Why did Meloni suddenly get a tailwind from the EU?

The Italian government is breaking European law, pissing France off – and still celebrating success in the EU. How could this happen.

It’s a big promise that Italy’s new Prime Minister Giorgia Meloni has made to her people: She wants to stop illegal immigration. During the election campaign, she criticized immigration policy in the European Union, and against the policy of previous governments – perhaps this is one reason why her party, the post-fascist Fratelli d’Italia, won early parliamentary elections.

It wasn’t long after she took office at the end of October before she got serious. In a drastic move, her government refused entry to Italian ports for private rescue vessels at the beginning of November – contrary to applicable law. And although it led to a diplomatic row with France, Meloni is now influenced by the European Union. How did you get to this?

The rescue ship has become a European political issue

Time-jump to the second week of November: Private sea rescue ships with several hundred people on board have been lying off the Italian coast for days. Attitudes on the plane reached their peak:

About 30 migrants went on hunger strike in the German “Humanity 1”, and three people from the Norwegian “Geo Barents” jumped into the port of Catania to swim to the shore. While the people on these two ships were finally allowed ashore at the instigation of the health authorities, the third ship, the Norwegian Ocean Viking, developed into a European political issue.

Student protests: Italian youth in particular are taking to the streets against Italy’s right-wing government. (Those: Imago / Mauro Ogito)

Meanwhile, the Italian Coast Guard ships showed how much symbolic politics on the part of Italy were behind them: while off the coast, private marine rescuers brought the rescued people ashore undisturbed. In any case, only the smallest part of the migrants arrive via rescue ships – a significant part of them arrive in Italy on their own boats.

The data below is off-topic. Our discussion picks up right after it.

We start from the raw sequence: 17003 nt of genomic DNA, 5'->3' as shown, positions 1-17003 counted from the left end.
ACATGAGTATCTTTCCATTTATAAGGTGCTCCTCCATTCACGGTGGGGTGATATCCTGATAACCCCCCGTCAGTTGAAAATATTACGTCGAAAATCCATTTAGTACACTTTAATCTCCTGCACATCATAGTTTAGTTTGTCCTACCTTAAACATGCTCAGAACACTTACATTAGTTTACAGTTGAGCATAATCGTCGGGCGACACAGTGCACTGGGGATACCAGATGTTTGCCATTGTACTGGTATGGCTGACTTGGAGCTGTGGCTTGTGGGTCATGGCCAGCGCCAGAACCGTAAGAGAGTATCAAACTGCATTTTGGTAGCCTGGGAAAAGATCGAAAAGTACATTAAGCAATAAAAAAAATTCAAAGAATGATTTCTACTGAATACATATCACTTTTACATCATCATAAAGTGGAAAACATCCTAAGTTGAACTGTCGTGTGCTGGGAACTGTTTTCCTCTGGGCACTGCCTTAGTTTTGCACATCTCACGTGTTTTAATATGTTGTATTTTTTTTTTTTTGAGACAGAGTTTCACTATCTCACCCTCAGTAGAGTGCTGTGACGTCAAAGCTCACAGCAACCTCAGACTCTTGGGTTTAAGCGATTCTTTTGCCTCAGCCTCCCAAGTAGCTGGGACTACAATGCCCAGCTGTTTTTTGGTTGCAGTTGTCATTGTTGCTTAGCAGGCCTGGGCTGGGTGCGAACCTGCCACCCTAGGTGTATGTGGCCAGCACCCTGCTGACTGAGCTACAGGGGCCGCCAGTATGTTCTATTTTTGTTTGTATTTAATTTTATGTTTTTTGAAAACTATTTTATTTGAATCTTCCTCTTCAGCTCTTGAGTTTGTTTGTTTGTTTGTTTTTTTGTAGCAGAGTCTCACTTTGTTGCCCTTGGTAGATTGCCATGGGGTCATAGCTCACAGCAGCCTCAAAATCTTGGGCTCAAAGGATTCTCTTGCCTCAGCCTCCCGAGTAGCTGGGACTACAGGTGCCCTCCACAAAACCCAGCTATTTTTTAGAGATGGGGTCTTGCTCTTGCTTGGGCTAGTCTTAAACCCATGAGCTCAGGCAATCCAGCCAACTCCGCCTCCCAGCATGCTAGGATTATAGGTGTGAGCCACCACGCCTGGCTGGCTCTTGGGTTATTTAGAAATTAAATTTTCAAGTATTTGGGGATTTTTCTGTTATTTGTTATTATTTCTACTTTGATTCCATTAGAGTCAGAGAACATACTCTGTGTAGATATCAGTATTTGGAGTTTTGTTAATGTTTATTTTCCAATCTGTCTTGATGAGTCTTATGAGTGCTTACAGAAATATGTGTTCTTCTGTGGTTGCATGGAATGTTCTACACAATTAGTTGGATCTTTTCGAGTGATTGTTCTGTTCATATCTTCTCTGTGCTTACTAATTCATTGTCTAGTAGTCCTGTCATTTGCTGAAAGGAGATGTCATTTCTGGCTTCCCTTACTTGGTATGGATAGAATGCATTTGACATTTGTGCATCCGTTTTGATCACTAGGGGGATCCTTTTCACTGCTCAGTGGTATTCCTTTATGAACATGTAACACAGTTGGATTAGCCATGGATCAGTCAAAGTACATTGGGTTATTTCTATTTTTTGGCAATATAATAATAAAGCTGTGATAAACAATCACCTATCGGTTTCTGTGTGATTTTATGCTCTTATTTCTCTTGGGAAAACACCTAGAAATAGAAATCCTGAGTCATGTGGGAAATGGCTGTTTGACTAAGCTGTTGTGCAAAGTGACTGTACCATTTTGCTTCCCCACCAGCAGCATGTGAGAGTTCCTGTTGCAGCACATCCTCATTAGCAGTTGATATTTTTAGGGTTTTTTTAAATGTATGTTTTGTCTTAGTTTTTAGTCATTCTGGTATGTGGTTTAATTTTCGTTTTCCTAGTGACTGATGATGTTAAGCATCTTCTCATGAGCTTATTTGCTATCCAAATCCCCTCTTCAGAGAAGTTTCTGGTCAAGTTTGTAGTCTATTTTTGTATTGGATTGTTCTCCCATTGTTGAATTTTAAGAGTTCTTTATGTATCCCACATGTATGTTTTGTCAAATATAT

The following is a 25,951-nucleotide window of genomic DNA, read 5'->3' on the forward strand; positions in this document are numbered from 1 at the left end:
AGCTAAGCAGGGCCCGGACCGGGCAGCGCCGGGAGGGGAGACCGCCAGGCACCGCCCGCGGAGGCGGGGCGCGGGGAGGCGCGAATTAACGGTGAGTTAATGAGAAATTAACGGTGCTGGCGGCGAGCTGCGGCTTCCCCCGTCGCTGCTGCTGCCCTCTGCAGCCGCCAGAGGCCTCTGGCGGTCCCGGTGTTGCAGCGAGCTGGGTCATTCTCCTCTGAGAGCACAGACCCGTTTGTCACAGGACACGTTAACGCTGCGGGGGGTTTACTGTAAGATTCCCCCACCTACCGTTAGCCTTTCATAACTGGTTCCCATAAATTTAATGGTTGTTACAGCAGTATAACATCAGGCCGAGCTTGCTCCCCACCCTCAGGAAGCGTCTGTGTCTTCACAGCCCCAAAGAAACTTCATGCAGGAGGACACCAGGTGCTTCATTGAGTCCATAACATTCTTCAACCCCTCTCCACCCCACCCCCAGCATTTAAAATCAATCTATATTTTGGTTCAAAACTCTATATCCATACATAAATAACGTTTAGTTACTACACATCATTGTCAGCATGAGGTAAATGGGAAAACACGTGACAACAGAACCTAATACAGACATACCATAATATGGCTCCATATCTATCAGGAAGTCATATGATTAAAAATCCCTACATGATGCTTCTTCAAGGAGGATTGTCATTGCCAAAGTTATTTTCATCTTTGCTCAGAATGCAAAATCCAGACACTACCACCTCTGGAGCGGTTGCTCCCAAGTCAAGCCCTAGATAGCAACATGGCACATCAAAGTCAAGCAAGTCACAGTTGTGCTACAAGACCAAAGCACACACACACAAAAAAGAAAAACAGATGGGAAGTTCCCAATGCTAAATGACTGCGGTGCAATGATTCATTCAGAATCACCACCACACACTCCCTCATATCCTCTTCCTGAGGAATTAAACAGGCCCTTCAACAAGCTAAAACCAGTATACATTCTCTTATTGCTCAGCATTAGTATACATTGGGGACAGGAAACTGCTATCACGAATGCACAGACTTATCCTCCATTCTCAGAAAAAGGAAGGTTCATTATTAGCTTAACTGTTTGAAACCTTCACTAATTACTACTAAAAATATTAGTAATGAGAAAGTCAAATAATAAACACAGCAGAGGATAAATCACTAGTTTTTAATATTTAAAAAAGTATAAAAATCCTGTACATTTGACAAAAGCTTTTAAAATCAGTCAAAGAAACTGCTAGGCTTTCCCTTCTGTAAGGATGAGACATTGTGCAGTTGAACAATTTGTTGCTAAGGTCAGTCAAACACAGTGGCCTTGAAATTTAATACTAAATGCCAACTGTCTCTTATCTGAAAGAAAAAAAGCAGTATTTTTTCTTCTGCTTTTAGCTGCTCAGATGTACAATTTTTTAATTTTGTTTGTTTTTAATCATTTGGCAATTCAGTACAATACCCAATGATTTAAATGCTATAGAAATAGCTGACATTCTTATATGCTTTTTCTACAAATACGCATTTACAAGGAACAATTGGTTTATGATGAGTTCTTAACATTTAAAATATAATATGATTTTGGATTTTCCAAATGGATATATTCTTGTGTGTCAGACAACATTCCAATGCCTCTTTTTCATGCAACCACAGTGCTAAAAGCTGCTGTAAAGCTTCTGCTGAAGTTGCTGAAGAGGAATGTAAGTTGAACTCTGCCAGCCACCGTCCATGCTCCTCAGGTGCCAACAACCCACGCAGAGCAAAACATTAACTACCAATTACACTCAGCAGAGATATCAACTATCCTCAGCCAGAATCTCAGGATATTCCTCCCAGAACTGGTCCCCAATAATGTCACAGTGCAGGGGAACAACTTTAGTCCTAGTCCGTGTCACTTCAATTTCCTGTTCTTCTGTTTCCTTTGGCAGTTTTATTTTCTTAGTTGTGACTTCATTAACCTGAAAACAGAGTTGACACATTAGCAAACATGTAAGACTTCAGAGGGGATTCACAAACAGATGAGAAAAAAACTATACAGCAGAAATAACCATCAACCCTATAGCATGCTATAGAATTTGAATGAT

Italy angers France

Shortly thereafter, the Italian government declared a success: the ANSA news agency reported that Meloni had arranged a deal with French President Emmanuel Macron on the sidelines of the climate summit: the ship could head for a French port.

Meloni publicly thanked Macron, and the coalition partner, the right-wing Populist League party, sent a jubilant tweet to the world: “The hard line pays off: the French open their doors.” In addition, the party shared a collage with party leader Matteo Salvini laughing in front of the lifeboat. The Minister of Infrastructures was quoted today as saying: “Laria cambiata” loosely translated as: “The wind is changing”.

But if we believe the French government, this promise was never given. Accordingly, she responded angrily: “The Italian position is unacceptable,” said a spokesman on French television. He noted that rescue ships had the right to proceed to the nearest port – and sent another teaser afterwards. “The European rules are very clear and accepted by Italy, which is also the largest recipient of solidarity financial aid from the European Union.” However, the ship called at the French port of Toulon on 11 November.

France suspends the agreement

It is unusual for the French government to choose such blunt words. But she didn’t stop. Not only did French Interior Minister Gerald Darmanin warn the Italian government of “very serious consequences for our bilateral relations.” Like Italy, he used asylum seekers as pawns and blocked an agreement that France should have taken asylum seekers from Italy. Meloni, on the other hand, spoke of treachery and Salvini commented, “In fact, it should be Italy who is protesting.”

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